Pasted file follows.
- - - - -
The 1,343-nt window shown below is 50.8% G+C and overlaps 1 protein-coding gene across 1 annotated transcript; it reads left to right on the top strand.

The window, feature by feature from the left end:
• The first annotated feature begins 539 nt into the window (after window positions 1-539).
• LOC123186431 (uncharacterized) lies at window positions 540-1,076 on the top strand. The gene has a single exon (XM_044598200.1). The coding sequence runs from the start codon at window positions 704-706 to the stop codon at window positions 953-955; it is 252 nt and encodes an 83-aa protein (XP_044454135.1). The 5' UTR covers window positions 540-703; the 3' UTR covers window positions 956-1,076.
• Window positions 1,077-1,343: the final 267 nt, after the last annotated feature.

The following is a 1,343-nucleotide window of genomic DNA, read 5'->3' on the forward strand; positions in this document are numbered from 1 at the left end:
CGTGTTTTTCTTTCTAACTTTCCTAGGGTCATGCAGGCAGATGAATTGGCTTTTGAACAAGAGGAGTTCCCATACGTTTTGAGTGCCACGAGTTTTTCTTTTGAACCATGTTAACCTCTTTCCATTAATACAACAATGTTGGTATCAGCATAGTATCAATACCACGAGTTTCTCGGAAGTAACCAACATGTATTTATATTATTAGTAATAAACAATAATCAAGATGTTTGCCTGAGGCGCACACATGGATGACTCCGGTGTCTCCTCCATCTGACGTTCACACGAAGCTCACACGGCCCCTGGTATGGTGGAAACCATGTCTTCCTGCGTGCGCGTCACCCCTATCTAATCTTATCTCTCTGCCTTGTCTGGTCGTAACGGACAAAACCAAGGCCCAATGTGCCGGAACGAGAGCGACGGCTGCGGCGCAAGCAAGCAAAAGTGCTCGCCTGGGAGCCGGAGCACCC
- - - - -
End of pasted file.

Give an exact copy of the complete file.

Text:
The 1,343-nt window shown below is 50.8% G+C and overlaps 1 protein-coding gene across 1 annotated transcript; it reads left to right on the top strand.

The window, feature by feature from the left end:
• The first annotated feature begins 539 nt into the window (after window positions 1-539).
• LOC123186431 (uncharacterized) lies at window positions 540-1,076 on the top strand. The gene has a single exon (XM_044598200.1). The coding sequence runs from the start codon at window positions 704-706 to the stop codon at window positions 953-955; it is 252 nt and encodes an 83-aa protein (XP_044454135.1). The 5' UTR covers window positions 540-703; the 3' UTR covers window positions 956-1,076.
• Window positions 1,077-1,343: the final 267 nt, after the last annotated feature.

The following is a 1,343-nucleotide window of genomic DNA, read 5'->3' on the forward strand; positions in this document are numbered from 1 at the left end:
CGTGTTTTTCTTTCTAACTTTCCTAGGGTCATGCAGGCAGATGAATTGGCTTTTGAACAAGAGGAGTTCCCATACGTTTTGAGTGCCACGAGTTTTTCTTTTGAACCATGTTAACCTCTTTCCATTAATACAACAATGTTGGTATCAGCATAGTATCAATACCACGAGTTTCTCGGAAGTAACCAACATGTATTTATATTATTAGTAATAAACAATAATCAAGATGTTTGCCTGAGGCGCACACATGGATGACTCCGGTGTCTCCTCCATCTGACGTTCACACGAAGCTCACACGGCCCCTGGTATGGTGGAAACCATGTCTTCCTGCGTGCGCGTCACCCCTATCTAATCTTATCTCTCTGCCTTGTCTGGTCGTAACGGACAAAACCAAGGCCCAATGTGCCGGAACGAGAGCGACGGCTGCGGCGCAAGCAAGCAAAAGTGCTCGCCTGGGAGCCGGAGCACCC